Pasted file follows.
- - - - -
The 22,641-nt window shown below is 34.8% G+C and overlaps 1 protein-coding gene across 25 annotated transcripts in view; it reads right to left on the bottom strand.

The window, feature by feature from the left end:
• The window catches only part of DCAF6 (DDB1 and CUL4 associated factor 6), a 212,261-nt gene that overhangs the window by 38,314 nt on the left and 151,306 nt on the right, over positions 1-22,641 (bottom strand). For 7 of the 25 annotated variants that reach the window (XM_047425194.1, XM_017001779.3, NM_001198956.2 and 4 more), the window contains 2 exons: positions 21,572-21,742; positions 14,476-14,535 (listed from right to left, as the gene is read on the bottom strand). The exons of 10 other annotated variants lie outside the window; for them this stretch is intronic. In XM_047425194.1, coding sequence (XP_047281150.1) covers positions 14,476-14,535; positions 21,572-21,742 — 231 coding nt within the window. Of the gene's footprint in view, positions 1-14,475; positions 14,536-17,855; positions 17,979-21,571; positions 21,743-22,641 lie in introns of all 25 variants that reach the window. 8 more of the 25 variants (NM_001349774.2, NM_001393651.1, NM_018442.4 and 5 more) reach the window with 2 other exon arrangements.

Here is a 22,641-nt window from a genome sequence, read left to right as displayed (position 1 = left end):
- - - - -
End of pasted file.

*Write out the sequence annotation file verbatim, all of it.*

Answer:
The 22,641-nt window shown below is 34.8% G+C and overlaps 1 protein-coding gene across 25 annotated transcripts in view; it reads right to left on the bottom strand.

The window, feature by feature from the left end:
• The window catches only part of DCAF6 (DDB1 and CUL4 associated factor 6), a 212,261-nt gene that overhangs the window by 38,314 nt on the left and 151,306 nt on the right, over positions 1-22,641 (bottom strand). For 7 of the 25 annotated variants that reach the window (XM_047425194.1, XM_017001779.3, NM_001198956.2 and 4 more), the window contains 2 exons: positions 21,572-21,742; positions 14,476-14,535 (listed from right to left, as the gene is read on the bottom strand). The exons of 10 other annotated variants lie outside the window; for them this stretch is intronic. In XM_047425194.1, coding sequence (XP_047281150.1) covers positions 14,476-14,535; positions 21,572-21,742 — 231 coding nt within the window. Of the gene's footprint in view, positions 1-14,475; positions 14,536-17,855; positions 17,979-21,571; positions 21,743-22,641 lie in introns of all 25 variants that reach the window. 8 more of the 25 variants (NM_001349774.2, NM_001393651.1, NM_018442.4 and 5 more) reach the window with 2 other exon arrangements.

Here is a 22,641-nt window from a genome sequence, read left to right as displayed (position 1 = left end):